So let’s wrap this up before we move on. This post was supposed to be done yesterday, but I woke up late and then had a bunch of stuff to do, so it’s happening today instead.
I, like so many others, discovered Toadies when Possum Kingdom was all over the radio in the mid Nineties. I didn’t end up buying Rubberneck until about five years later. I loved that album, but Toadies fell off my radar after that. Then, in 2008 they made a comeback with No Deliverance, and I got involved again. I picked up Feeler a couple of years later, and grabbed Hell Below/Stars Above around the same time. Since then, I’ve stayed current as albums have been released.
But the real question is: why did they make the list, and why here? Well, in honesty, when I first made the list, they didn’t make the top forty. I had originally designated this week for a different artist, who later got moved to honorable mention. I was talking to my wife about who didn’t make the list (side note, even she doesn’t know the official list of those who made it, or in what order). When I mentioned that Toadies hadn’t made it, she was surprised. According to her, it was the most surprising of the “also-rans.” I thought about it, realizing that other’s perception of importance should weigh in on actual importance. I also realized that the last two artists on my top forty were there less for the sake of important influence on my life and more for a desire to look diverse and talk about artists that I felt needed more exposure. That went against the spirit of the top forty, in my opinion, and so they were dropped into honorable mention and Toadies took their spot on the list.
But still, why are they here? What makes them important? After more than five hours of Toadies music this week, I’m actually not sure I have a better answer than I did when the week began. Toadies speak to come kind of cool that I don’t have. There is a swagger to their music that I love. The bass line and the aggressive guitars have a power over me that makes me feel a little more badass than I am. There’s a grittiness to it, like the musical version of a bar fight. As has been discussed before, I’m not cool (almost ever) or confident (most days) and I don’t have swagger. But I can embrace a little of it by listening to Toadies. Many times, that’s what music is for me. It’s the sonic equivalent of a vitamin supplement. I use it to address a perceived deficiency in myself. In this case, I use Toadies to supplement my lack of swagger, my lack of confidence, and my lack of connection to the non-urban elements of our country. I was born and raised in the suburbs, and now live in a city. I’ve had enough of the suburbs for the rest of my life, but I love the city. I identify with the city. I luxuriate in the city. The mixtures of cultures and arts and musics that a city brings make me, if nothing else, comfortable. But you get me fifteen minutes out of the city, and I’m lost. Not physically lost, mind you. I just can’t identify. Rural America continues to mystify me, but the psuedo-country grooves of Toadies, I feel, help me bridge this gap.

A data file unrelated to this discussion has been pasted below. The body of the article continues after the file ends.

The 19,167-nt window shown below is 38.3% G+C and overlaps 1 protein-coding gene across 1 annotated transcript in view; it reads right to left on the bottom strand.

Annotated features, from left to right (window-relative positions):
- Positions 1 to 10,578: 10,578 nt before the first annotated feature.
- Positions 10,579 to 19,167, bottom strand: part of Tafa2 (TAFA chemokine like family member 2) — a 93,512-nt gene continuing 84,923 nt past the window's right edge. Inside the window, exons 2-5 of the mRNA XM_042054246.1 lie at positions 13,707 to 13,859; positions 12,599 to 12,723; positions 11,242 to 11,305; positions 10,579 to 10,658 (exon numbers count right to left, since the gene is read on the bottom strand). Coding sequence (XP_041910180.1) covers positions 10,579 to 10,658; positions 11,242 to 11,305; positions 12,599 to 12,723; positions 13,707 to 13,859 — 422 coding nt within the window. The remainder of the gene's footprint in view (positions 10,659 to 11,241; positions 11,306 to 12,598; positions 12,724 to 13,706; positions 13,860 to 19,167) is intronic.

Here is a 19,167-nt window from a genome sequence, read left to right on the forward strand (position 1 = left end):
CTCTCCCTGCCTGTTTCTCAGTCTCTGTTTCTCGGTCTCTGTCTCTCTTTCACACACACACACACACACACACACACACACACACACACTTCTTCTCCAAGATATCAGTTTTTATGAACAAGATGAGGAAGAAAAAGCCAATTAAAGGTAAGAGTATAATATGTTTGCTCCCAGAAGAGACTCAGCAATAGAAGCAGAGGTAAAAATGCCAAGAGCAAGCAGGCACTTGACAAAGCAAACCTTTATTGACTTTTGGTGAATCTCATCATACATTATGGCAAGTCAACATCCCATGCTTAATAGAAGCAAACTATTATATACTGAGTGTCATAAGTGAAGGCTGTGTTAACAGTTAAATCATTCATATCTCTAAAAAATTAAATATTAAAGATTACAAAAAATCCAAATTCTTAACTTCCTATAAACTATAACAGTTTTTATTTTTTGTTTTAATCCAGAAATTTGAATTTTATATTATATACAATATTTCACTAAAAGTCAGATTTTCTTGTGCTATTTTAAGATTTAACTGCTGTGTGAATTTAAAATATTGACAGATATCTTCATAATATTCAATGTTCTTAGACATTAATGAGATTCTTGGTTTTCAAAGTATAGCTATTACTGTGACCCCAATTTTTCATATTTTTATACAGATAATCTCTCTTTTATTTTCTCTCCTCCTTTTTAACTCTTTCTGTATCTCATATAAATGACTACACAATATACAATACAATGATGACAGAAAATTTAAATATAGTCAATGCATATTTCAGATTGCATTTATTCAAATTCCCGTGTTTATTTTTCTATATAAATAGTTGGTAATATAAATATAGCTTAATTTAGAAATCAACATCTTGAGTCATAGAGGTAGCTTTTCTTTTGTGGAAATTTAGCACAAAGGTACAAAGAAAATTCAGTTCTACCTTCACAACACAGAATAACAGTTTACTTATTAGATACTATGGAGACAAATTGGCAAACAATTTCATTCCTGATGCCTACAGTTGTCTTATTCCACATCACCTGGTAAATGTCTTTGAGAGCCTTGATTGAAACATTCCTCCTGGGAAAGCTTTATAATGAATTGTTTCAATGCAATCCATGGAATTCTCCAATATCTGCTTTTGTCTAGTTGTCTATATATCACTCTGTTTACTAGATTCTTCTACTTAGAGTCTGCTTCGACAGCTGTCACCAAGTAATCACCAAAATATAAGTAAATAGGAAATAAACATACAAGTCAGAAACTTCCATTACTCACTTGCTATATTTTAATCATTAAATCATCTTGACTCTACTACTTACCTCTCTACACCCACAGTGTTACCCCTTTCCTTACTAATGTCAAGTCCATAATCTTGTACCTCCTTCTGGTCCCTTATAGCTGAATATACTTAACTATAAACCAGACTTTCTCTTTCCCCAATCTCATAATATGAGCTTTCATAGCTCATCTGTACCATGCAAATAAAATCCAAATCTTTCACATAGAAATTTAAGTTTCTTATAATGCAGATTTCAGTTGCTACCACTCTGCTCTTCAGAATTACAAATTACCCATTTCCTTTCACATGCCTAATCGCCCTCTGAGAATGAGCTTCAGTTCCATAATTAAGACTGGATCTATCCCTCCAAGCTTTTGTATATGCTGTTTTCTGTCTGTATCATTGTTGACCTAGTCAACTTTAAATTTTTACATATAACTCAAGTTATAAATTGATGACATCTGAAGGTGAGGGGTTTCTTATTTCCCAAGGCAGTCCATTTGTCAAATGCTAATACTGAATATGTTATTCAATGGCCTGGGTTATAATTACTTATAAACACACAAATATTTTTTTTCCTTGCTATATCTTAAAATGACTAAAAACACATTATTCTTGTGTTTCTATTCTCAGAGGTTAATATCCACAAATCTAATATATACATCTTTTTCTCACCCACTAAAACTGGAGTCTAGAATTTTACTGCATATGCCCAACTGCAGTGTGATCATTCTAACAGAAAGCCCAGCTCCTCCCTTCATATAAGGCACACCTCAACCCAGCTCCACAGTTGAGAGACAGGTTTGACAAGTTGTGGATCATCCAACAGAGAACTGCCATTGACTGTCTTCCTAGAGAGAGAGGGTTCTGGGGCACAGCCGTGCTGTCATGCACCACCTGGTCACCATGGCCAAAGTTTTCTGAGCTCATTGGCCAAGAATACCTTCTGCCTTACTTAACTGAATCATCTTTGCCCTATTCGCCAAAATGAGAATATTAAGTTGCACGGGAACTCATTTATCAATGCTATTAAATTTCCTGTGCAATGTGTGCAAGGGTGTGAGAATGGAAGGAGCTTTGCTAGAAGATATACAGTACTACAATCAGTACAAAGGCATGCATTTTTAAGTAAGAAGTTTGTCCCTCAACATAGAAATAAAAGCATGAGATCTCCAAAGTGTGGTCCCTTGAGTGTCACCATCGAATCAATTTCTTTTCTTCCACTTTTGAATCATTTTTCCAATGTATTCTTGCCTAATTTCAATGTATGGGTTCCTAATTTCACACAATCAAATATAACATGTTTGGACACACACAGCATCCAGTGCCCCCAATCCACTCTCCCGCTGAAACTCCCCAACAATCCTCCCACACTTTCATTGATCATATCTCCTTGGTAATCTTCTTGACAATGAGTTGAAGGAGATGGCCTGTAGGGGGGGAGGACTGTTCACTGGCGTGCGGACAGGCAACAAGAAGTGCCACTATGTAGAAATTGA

And Song I Hate is one of the best break-up songs ever!
So, I hope you’ve enjoyed Toadies week as much as I have. Maybe you were a Toadies fan already, maybe you were like so many who thought them a one hit wonder and never fully explored them, maybe you’ve never heard of them at all. In any case, keep listening. I’ll be moving on today to another week of someone else (there will be another post in about fifteen minutes addressing this). Until then, I promise you, you will stay as beautiful forever…